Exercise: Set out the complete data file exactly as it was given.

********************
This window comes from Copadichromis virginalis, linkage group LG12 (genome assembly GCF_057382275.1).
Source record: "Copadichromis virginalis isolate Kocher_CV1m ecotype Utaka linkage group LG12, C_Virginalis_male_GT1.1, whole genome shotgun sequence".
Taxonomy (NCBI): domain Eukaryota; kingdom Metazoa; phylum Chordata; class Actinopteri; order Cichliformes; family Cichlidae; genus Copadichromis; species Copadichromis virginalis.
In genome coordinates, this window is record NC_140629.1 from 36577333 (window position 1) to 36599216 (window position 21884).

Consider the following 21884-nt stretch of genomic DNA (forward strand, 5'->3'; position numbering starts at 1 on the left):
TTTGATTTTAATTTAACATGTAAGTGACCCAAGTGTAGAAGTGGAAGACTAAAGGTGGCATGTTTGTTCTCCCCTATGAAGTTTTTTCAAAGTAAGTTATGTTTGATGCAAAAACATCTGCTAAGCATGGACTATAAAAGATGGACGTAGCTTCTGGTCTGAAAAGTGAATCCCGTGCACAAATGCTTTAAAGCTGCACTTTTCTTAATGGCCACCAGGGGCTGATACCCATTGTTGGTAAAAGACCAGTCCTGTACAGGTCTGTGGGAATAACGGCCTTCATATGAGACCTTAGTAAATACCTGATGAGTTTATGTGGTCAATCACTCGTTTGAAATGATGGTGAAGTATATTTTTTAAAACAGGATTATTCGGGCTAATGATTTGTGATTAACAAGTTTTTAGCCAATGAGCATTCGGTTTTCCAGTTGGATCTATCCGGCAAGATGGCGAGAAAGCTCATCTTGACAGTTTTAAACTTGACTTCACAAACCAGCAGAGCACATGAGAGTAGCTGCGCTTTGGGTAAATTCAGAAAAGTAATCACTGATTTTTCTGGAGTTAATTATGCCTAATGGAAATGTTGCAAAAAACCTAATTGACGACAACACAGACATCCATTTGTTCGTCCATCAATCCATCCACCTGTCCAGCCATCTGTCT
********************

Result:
This window comes from Copadichromis virginalis, linkage group LG12 (genome assembly GCF_057382275.1).
Source record: "Copadichromis virginalis isolate Kocher_CV1m ecotype Utaka linkage group LG12, C_Virginalis_male_GT1.1, whole genome shotgun sequence".
Taxonomy (NCBI): domain Eukaryota; kingdom Metazoa; phylum Chordata; class Actinopteri; order Cichliformes; family Cichlidae; genus Copadichromis; species Copadichromis virginalis.
In genome coordinates, this window is record NC_140629.1 from 36577333 (window position 1) to 36599216 (window position 21884).

Consider the following 21884-nt stretch of genomic DNA (forward strand, 5'->3'; position numbering starts at 1 on the left):
TTTGATTTTAATTTAACATGTAAGTGACCCAAGTGTAGAAGTGGAAGACTAAAGGTGGCATGTTTGTTCTCCCCTATGAAGTTTTTTCAAAGTAAGTTATGTTTGATGCAAAAACATCTGCTAAGCATGGACTATAAAAGATGGACGTAGCTTCTGGTCTGAAAAGTGAATCCCGTGCACAAATGCTTTAAAGCTGCACTTTTCTTAATGGCCACCAGGGGCTGATACCCATTGTTGGTAAAAGACCAGTCCTGTACAGGTCTGTGGGAATAACGGCCTTCATATGAGACCTTAGTAAATACCTGATGAGTTTATGTGGTCAATCACTCGTTTGAAATGATGGTGAAGTATATTTTTTAAAACAGGATTATTCGGGCTAATGATTTGTGATTAACAAGTTTTTAGCCAATGAGCATTCGGTTTTCCAGTTGGATCTATCCGGCAAGATGGCGAGAAAGCTCATCTTGACAGTTTTAAACTTGACTTCACAAACCAGCAGAGCACATGAGAGTAGCTGCGCTTTGGGTAAATTCAGAAAAGTAATCACTGATTTTTCTGGAGTTAATTATGCCTAATGGAAATGTTGCAAAAAACCTAATTGACGACAACACAGACATCCATTTGTTCGTCCATCAATCCATCCACCTGTCCAGCCATCTGTCT